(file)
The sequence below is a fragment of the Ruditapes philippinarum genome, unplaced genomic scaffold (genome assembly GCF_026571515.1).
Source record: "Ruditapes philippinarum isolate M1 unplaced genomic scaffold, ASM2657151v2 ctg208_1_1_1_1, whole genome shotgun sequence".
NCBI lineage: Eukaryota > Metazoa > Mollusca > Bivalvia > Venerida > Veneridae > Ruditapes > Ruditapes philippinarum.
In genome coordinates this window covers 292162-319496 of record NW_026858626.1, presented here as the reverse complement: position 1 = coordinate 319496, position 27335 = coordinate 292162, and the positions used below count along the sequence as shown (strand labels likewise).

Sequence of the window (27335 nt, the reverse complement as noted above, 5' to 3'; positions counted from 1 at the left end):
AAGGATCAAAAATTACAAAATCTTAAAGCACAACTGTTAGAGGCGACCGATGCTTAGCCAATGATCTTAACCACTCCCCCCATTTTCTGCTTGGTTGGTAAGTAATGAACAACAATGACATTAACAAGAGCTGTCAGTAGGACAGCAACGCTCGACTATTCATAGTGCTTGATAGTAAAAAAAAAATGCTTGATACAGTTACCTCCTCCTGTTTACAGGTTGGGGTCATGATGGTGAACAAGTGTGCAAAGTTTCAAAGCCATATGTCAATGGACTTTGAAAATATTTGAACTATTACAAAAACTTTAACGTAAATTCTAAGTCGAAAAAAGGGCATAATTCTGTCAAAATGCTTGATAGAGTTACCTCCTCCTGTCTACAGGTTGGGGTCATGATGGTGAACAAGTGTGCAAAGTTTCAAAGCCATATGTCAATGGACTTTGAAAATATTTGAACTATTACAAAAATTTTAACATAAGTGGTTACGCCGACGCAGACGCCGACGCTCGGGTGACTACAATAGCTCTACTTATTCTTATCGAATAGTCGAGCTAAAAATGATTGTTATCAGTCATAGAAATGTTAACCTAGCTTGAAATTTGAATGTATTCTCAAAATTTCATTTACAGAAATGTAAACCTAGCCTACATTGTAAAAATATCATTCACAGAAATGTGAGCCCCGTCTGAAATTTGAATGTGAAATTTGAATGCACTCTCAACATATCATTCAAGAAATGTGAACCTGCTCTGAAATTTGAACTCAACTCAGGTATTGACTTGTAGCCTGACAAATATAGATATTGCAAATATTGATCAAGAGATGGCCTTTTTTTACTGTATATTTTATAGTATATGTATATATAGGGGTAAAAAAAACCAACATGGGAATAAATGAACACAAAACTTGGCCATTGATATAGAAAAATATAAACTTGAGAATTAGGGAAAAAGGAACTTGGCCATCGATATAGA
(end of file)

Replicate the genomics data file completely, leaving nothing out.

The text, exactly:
The sequence below is a fragment of the Ruditapes philippinarum genome, unplaced genomic scaffold (genome assembly GCF_026571515.1).
Source record: "Ruditapes philippinarum isolate M1 unplaced genomic scaffold, ASM2657151v2 ctg208_1_1_1_1, whole genome shotgun sequence".
NCBI lineage: Eukaryota > Metazoa > Mollusca > Bivalvia > Venerida > Veneridae > Ruditapes > Ruditapes philippinarum.
In genome coordinates this window covers 292162-319496 of record NW_026858626.1, presented here as the reverse complement: position 1 = coordinate 319496, position 27335 = coordinate 292162, and the positions used below count along the sequence as shown (strand labels likewise).

Sequence of the window (27335 nt, the reverse complement as noted above, 5' to 3'; positions counted from 1 at the left end):
AAGGATCAAAAATTACAAAATCTTAAAGCACAACTGTTAGAGGCGACCGATGCTTAGCCAATGATCTTAACCACTCCCCCCATTTTCTGCTTGGTTGGTAAGTAATGAACAACAATGACATTAACAAGAGCTGTCAGTAGGACAGCAACGCTCGACTATTCATAGTGCTTGATAGTAAAAAAAAAATGCTTGATACAGTTACCTCCTCCTGTTTACAGGTTGGGGTCATGATGGTGAACAAGTGTGCAAAGTTTCAAAGCCATATGTCAATGGACTTTGAAAATATTTGAACTATTACAAAAACTTTAACGTAAATTCTAAGTCGAAAAAAGGGCATAATTCTGTCAAAATGCTTGATAGAGTTACCTCCTCCTGTCTACAGGTTGGGGTCATGATGGTGAACAAGTGTGCAAAGTTTCAAAGCCATATGTCAATGGACTTTGAAAATATTTGAACTATTACAAAAATTTTAACATAAGTGGTTACGCCGACGCAGACGCCGACGCTCGGGTGACTACAATAGCTCTACTTATTCTTATCGAATAGTCGAGCTAAAAATGATTGTTATCAGTCATAGAAATGTTAACCTAGCTTGAAATTTGAATGTATTCTCAAAATTTCATTTACAGAAATGTAAACCTAGCCTACATTGTAAAAATATCATTCACAGAAATGTGAGCCCCGTCTGAAATTTGAATGTGAAATTTGAATGCACTCTCAACATATCATTCAAGAAATGTGAACCTGCTCTGAAATTTGAACTCAACTCAGGTATTGACTTGTAGCCTGACAAATATAGATATTGCAAATATTGATCAAGAGATGGCCTTTTTTTACTGTATATTTTATAGTATATGTATATATAGGGGTAAAAAAAACCAACATGGGAATAAATGAACACAAAACTTGGCCATTGATATAGAAAAATATAAACTTGAGAATTAGGGAAAAAGGAACTTGGCCATCGATATAGA